New Website DC by the Book Maps the City’s Literary Heritage

At a launch party for the site last night, George Pelecanos, Ann McLaughlin, and other writers discussed Washington’s history in fiction.

By: Emily Thompson

Washington is often cited as one of the most literate cities in the world, but it’s a lesser-known fact that the city also serves as the setting for countless novels. DC Public Library’s Tony Ross and Kim Zablud have set out to expose the vast world of local fiction by creating a new interactive literary website called DC by the Book.

The site provides a database of fiction books that are set in the District, and is based around an interactive map that shows the exact locations described in books that take place within city limits. Readers can enter addresses or ZIP codes to see which books have passages set nearby, and can also submit parts from books to be included on the map. The Institute of Museum and Library Services awarded Ross and Zablud a Technology Act Grant for the project last April, and the two began working on it in October.

The launch party for DC by the Book was at the Chinatown location of Busboys and Poets Wednesday, March 27. Librarians, historians, and avid readers walked through the bustling restaurant into a small room in the back corner of the building at Fifth and K streets, Northwest. The room was only supposed to hold 90 people, but a few more squeezed into the intimate space for a chance to hear about the new website and to see the local authors who had come to support the project.

Ross, who grew up in the area and was wearing a Cool “Disco” Dan shirt, began the program by talking about his initial idea for the map.

“I started to discover there’s this bigger world of DC authors,” he said. “This is a tool that’ll help people learn about their neighborhoods in a different way.”

Zablud then spoke about how she and Ross worked together to build DC by the Book, with the help of librarians in DC Public Library’s Washingtoniana Special Collections, as well as Beekeeper Group, the organization that built the mobile-friendly site. She also explained that they decided to limit the website to fiction to start out, but they may add poetry and nonfiction as the project expands.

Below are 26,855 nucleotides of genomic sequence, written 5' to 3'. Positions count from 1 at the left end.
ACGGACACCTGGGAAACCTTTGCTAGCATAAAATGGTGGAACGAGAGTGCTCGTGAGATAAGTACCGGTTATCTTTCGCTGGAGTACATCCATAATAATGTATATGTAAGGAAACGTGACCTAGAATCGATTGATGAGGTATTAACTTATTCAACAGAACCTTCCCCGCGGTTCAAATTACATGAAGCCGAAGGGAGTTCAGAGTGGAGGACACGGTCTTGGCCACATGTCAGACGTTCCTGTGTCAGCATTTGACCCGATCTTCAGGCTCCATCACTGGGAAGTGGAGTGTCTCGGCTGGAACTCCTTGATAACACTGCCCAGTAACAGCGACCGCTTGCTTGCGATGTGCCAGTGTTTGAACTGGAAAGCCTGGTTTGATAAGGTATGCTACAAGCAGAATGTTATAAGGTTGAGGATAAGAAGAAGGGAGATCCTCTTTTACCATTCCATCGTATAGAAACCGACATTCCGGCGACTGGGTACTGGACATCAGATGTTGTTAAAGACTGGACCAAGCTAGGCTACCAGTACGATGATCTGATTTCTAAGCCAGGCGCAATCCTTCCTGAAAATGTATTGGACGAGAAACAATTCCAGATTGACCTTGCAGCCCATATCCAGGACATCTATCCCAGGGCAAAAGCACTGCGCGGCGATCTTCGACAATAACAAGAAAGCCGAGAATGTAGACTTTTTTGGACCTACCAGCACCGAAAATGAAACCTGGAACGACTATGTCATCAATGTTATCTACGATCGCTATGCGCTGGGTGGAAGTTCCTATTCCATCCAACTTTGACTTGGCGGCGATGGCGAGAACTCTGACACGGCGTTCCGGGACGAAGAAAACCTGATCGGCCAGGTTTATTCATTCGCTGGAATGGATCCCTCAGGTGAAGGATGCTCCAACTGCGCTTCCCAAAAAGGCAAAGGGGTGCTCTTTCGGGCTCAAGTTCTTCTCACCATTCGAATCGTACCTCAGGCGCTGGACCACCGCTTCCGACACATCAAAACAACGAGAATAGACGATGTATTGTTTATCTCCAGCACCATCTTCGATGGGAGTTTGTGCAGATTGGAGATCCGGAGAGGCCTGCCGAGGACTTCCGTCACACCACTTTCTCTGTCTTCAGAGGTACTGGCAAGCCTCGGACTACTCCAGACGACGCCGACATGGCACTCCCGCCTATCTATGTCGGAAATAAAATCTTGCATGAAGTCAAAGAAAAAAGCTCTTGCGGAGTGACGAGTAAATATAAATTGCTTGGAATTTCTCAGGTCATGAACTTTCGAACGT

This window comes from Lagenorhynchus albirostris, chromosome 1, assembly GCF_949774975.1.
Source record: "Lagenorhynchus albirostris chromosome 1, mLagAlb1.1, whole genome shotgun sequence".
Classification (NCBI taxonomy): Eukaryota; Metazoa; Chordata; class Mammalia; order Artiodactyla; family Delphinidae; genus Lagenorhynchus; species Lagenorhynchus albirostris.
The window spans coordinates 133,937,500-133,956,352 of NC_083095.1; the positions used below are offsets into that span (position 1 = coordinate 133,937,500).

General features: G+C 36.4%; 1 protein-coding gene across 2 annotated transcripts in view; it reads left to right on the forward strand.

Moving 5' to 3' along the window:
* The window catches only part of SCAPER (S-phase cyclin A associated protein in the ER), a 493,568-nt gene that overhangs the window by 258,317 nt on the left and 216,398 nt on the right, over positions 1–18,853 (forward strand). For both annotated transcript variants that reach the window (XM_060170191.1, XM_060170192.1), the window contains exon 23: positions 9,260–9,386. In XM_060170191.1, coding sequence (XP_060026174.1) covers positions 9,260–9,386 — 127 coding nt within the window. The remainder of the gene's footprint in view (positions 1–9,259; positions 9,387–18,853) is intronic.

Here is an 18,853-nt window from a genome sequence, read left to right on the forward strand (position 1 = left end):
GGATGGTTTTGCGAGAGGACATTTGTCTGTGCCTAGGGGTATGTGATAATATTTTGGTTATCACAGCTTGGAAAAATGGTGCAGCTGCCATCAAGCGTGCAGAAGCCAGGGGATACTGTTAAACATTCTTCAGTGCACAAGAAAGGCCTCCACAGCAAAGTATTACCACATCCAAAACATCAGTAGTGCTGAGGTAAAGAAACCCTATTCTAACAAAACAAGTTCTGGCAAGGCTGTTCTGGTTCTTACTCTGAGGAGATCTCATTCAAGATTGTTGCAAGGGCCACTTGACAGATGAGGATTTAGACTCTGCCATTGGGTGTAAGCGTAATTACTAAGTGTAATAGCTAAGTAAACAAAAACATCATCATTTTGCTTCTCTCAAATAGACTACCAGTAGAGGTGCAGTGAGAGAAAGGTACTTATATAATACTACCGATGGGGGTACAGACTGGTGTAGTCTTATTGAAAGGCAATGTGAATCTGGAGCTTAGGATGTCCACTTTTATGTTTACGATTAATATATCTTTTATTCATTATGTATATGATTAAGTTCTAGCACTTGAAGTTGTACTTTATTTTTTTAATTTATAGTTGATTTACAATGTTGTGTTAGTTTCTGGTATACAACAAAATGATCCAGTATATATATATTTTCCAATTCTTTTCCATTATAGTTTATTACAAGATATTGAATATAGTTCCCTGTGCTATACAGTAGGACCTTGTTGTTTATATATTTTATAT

For the second part of the evening, emcee and book critic Mark Athitakis introduced local authors as they read excerpts from their Washington-based books. Adam McKible, who discovered the “lost” novel When Washington Was in Vogue by Edward C. Williams, read over soft jazz music from the same period as the Harlem Renaissance-era book. Thomas Mallon also read from Watergate, his 2012 fictionalized account of the Nixon administration.

After the readings, renowned crime writer George Pelecanos and novelist Ann McLaughlin (The House on Q Street) joined the other authors for a panel discussion and audience Q&A.

“I want to write about neighborhoods that have been underrepresented,” said Pelecanos, who grew up in Washington and has written 18 books set in the city. “The books I was reading about Washington were not about the Washington I know.”

Although DC by the Book already has a large base of books mapped on the website, much of the content will come from readers who submit passages from relevant books. Ross ended the event by encouraging everyone in the audience to help grow the site.

“The best thing you can do to support this project is go home and read a book,” he said.